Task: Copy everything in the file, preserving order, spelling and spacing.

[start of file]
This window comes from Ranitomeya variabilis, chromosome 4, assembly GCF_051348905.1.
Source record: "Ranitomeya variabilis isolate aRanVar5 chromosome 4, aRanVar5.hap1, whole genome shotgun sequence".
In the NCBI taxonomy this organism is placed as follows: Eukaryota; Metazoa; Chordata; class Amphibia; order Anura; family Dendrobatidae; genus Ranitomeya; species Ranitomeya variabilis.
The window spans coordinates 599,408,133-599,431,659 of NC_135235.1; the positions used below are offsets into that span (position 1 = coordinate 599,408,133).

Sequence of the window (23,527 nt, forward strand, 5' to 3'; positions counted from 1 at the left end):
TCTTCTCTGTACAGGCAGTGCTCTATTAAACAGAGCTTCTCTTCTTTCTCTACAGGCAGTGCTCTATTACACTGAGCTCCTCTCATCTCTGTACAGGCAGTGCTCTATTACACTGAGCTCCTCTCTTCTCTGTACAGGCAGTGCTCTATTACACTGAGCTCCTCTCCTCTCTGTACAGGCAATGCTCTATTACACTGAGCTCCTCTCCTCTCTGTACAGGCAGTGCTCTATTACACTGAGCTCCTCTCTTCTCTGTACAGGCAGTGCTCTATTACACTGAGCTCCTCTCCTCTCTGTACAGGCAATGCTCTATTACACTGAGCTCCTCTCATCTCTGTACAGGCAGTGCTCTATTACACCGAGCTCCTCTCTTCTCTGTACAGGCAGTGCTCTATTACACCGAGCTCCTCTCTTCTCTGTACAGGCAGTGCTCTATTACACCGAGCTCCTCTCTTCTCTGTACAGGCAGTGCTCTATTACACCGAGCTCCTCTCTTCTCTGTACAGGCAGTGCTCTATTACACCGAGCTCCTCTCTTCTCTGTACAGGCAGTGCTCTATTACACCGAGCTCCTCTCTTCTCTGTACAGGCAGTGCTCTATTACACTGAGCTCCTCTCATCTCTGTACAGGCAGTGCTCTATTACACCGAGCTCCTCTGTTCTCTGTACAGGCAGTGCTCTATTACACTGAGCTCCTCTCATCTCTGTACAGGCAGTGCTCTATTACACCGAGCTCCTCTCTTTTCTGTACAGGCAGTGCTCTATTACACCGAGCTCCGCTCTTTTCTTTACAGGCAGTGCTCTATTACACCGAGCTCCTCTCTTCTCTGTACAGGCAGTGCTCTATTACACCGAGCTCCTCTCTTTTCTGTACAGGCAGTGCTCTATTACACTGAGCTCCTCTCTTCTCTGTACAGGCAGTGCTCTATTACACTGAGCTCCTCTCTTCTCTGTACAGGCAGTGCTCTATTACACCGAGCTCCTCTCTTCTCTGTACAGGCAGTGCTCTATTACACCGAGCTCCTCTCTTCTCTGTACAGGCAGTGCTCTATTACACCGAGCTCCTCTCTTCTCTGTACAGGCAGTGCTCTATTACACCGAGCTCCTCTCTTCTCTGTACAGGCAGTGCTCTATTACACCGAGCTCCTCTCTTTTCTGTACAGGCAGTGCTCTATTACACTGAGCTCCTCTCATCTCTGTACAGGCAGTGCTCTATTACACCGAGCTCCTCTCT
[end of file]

This window comes from Ranitomeya variabilis, chromosome 4, assembly GCF_051348905.1.
Source record: "Ranitomeya variabilis isolate aRanVar5 chromosome 4, aRanVar5.hap1, whole genome shotgun sequence".
In the NCBI taxonomy this organism is placed as follows: Eukaryota; Metazoa; Chordata; class Amphibia; order Anura; family Dendrobatidae; genus Ranitomeya; species Ranitomeya variabilis.
The window spans coordinates 599,408,133-599,431,659 of NC_135235.1; the positions used below are offsets into that span (position 1 = coordinate 599,408,133).

Sequence of the window (23,527 nt, forward strand, 5' to 3'; positions counted from 1 at the left end):
TCTTCTCTGTACAGGCAGTGCTCTATTAAACAGAGCTTCTCTTCTTTCTCTACAGGCAGTGCTCTATTACACTGAGCTCCTCTCATCTCTGTACAGGCAGTGCTCTATTACACTGAGCTCCTCTCTTCTCTGTACAGGCAGTGCTCTATTACACTGAGCTCCTCTCCTCTCTGTACAGGCAATGCTCTATTACACTGAGCTCCTCTCCTCTCTGTACAGGCAGTGCTCTATTACACTGAGCTCCTCTCTTCTCTGTACAGGCAGTGCTCTATTACACTGAGCTCCTCTCCTCTCTGTACAGGCAATGCTCTATTACACTGAGCTCCTCTCATCTCTGTACAGGCAGTGCTCTATTACACCGAGCTCCTCTCTTCTCTGTACAGGCAGTGCTCTATTACACCGAGCTCCTCTCTTCTCTGTACAGGCAGTGCTCTATTACACCGAGCTCCTCTCTTCTCTGTACAGGCAGTGCTCTATTACACCGAGCTCCTCTCTTCTCTGTACAGGCAGTGCTCTATTACACCGAGCTCCTCTCTTCTCTGTACAGGCAGTGCTCTATTACACCGAGCTCCTCTCTTCTCTGTACAGGCAGTGCTCTATTACACTGAGCTCCTCTCATCTCTGTACAGGCAGTGCTCTATTACACCGAGCTCCTCTGTTCTCTGTACAGGCAGTGCTCTATTACACTGAGCTCCTCTCATCTCTGTACAGGCAGTGCTCTATTACACCGAGCTCCTCTCTTTTCTGTACAGGCAGTGCTCTATTACACCGAGCTCCGCTCTTTTCTTTACAGGCAGTGCTCTATTACACCGAGCTCCTCTCTTCTCTGTACAGGCAGTGCTCTATTACACCGAGCTCCTCTCTTTTCTGTACAGGCAGTGCTCTATTACACTGAGCTCCTCTCTTCTCTGTACAGGCAGTGCTCTATTACACTGAGCTCCTCTCTTCTCTGTACAGGCAGTGCTCTATTACACCGAGCTCCTCTCTTCTCTGTACAGGCAGTGCTCTATTACACCGAGCTCCTCTCTTCTCTGTACAGGCAGTGCTCTATTACACCGAGCTCCTCTCTTCTCTGTACAGGCAGTGCTCTATTACACCGAGCTCCTCTCTTCTCTGTACAGGCAGTGCTCTATTACACCGAGCTCCTCTCTTTTCTGTACAGGCAGTGCTCTATTACACTGAGCTCCTCTCATCTCTGTACAGGCAGTGCTCTATTACACCGAGCTCCTCTCT